In line with the new Language Law, Russian is only allowed in private communication and for the religious ceremonies. In practice, Ukrainians are divided into Ukrainian-speakers and “outlaws”. And the latter ones are limited in their ability to study, receive health care and use other social goods.
There is no freedom of speech in Lithuania, Latvia, and Estonia: Russian journalists working in these countries are targeted by special services.
According to Reporters without borders, Latvia ranks 24nd for freedom of speech among 180 countries, the same as for 2018. Lithuania ranks 30th and Estonia 11th. Russia is at 149.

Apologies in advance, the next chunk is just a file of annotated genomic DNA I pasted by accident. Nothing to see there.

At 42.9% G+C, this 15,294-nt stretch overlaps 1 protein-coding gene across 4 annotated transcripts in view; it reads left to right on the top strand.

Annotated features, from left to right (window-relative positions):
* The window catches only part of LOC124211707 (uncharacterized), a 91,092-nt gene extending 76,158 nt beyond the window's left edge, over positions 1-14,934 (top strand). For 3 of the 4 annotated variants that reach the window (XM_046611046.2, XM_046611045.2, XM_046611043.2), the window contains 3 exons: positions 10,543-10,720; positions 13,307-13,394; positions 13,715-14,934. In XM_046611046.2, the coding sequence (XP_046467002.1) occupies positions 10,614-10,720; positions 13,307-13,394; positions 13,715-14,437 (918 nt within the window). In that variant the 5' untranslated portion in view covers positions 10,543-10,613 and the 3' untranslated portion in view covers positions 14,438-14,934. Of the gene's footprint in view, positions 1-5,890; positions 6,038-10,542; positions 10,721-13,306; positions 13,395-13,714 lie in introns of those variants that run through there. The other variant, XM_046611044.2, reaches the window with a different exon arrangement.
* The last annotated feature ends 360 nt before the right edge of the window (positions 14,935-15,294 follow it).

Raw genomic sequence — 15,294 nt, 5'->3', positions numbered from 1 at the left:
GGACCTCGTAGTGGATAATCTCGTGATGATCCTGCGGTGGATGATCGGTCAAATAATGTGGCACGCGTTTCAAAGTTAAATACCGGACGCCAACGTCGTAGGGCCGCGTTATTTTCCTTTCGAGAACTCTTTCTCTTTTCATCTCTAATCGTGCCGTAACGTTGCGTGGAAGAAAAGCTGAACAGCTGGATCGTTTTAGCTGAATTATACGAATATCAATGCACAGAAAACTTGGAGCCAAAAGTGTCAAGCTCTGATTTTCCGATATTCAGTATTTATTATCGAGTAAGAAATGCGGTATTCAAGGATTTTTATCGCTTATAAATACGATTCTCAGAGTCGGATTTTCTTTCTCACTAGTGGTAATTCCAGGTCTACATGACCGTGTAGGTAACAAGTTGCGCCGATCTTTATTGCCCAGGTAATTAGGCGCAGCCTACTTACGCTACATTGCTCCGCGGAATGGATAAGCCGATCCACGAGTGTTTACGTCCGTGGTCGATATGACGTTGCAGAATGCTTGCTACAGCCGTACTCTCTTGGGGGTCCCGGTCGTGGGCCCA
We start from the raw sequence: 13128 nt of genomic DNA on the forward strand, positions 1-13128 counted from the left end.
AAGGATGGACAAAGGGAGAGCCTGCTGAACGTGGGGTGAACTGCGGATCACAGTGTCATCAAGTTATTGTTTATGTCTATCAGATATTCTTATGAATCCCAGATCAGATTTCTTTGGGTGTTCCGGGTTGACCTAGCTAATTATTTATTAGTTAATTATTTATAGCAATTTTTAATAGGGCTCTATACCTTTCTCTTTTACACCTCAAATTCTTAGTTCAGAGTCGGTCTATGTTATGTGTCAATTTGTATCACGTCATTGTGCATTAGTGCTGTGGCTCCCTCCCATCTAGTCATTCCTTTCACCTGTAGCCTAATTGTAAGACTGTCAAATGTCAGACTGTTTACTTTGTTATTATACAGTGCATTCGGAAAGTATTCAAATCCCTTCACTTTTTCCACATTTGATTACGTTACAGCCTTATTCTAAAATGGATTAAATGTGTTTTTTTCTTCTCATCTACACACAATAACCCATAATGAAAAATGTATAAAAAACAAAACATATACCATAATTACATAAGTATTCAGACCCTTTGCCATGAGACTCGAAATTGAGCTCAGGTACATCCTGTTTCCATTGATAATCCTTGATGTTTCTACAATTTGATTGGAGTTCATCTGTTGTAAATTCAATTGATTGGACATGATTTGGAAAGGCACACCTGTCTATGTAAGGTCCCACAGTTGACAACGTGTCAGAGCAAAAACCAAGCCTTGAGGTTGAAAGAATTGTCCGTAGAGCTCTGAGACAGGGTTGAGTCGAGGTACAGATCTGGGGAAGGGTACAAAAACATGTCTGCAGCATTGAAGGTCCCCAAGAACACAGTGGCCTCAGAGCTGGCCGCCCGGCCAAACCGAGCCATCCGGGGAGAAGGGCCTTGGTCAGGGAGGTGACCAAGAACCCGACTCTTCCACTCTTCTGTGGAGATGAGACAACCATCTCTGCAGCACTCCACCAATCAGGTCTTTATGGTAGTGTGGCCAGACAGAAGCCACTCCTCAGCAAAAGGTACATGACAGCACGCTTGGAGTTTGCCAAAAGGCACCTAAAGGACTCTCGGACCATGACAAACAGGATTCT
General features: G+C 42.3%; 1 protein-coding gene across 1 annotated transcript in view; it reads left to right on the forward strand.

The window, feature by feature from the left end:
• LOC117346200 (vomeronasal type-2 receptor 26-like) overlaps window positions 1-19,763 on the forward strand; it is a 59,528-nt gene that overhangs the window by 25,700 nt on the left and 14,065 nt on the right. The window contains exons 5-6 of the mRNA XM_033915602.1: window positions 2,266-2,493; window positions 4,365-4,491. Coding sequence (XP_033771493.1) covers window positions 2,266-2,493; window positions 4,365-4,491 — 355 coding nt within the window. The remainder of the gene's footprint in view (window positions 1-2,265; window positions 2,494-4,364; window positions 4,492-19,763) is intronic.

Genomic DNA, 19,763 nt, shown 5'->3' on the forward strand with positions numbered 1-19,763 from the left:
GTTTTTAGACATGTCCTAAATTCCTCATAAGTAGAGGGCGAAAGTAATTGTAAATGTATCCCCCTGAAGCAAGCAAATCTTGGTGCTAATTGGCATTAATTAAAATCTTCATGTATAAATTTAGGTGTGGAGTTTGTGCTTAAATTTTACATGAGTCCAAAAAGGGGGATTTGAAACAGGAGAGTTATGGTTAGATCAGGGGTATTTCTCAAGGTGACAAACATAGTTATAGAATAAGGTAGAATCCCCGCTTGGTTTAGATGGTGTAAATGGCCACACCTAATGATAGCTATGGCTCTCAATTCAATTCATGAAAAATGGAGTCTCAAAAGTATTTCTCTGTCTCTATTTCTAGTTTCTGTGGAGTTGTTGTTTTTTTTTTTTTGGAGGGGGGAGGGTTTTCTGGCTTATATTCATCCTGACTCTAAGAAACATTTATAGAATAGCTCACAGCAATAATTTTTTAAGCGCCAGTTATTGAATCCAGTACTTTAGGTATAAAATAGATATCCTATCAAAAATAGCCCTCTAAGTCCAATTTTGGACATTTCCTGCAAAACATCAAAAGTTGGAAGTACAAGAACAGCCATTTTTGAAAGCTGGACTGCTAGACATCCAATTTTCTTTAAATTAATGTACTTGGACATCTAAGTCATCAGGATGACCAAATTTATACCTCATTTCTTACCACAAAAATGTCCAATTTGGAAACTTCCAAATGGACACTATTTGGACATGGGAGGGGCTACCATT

Recurring narrative that the Russian media is restricted unfairly, discriminated against in Europe or that freedom of speech is restricted in certain member states. See previous cases here.This narrative stems from the fact that the Baltic States have undertaken measures to address aggressive Kremlin-backed disinformation starting from 2007.
Since then a number of institutions including the NATO’s Cooperative Cyber Defence Centre of Excellence in Tallinn and Strategic Communications Center of Excellence in Riga were created to provide an adequate response to misinformation coming from sources in Russian language spreading Kremlin-backed narratives.